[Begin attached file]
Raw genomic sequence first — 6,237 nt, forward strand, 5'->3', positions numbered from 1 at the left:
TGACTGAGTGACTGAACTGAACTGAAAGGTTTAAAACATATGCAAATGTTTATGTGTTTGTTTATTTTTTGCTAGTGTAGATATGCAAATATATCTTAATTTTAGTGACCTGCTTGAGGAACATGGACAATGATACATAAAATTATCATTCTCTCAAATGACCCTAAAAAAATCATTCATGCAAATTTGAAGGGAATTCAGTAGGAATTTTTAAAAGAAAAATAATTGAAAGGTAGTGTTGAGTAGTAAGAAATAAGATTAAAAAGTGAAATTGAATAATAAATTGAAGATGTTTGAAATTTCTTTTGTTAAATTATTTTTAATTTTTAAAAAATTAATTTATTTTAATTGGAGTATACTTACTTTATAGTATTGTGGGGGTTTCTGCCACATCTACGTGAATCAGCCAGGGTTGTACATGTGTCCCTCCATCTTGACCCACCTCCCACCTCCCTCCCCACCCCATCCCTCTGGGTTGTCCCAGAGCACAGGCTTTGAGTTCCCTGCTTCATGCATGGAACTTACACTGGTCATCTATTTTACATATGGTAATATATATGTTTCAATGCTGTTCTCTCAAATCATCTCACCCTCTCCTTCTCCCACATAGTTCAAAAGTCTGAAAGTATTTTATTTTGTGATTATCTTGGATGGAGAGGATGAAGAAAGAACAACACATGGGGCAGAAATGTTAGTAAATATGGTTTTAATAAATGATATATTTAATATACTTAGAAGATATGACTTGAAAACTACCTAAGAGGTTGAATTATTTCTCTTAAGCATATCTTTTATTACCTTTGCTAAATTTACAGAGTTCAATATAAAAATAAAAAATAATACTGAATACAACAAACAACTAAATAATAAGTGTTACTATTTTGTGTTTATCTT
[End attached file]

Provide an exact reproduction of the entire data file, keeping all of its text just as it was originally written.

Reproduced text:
Raw genomic sequence first — 6,237 nt, forward strand, 5'->3', positions numbered from 1 at the left:
TGACTGAGTGACTGAACTGAACTGAAAGGTTTAAAACATATGCAAATGTTTATGTGTTTGTTTATTTTTTGCTAGTGTAGATATGCAAATATATCTTAATTTTAGTGACCTGCTTGAGGAACATGGACAATGATACATAAAATTATCATTCTCTCAAATGACCCTAAAAAAATCATTCATGCAAATTTGAAGGGAATTCAGTAGGAATTTTTAAAAGAAAAATAATTGAAAGGTAGTGTTGAGTAGTAAGAAATAAGATTAAAAAGTGAAATTGAATAATAAATTGAAGATGTTTGAAATTTCTTTTGTTAAATTATTTTTAATTTTTAAAAAATTAATTTATTTTAATTGGAGTATACTTACTTTATAGTATTGTGGGGGTTTCTGCCACATCTACGTGAATCAGCCAGGGTTGTACATGTGTCCCTCCATCTTGACCCACCTCCCACCTCCCTCCCCACCCCATCCCTCTGGGTTGTCCCAGAGCACAGGCTTTGAGTTCCCTGCTTCATGCATGGAACTTACACTGGTCATCTATTTTACATATGGTAATATATATGTTTCAATGCTGTTCTCTCAAATCATCTCACCCTCTCCTTCTCCCACATAGTTCAAAAGTCTGAAAGTATTTTATTTTGTGATTATCTTGGATGGAGAGGATGAAGAAAGAACAACACATGGGGCAGAAATGTTAGTAAATATGGTTTTAATAAATGATATATTTAATATACTTAGAAGATATGACTTGAAAACTACCTAAGAGGTTGAATTATTTCTCTTAAGCATATCTTTTATTACCTTTGCTAAATTTACAGAGTTCAATATAAAAATAAAAAATAATACTGAATACAACAAACAACTAAATAATAAGTGTTACTATTTTGTGTTTATCTT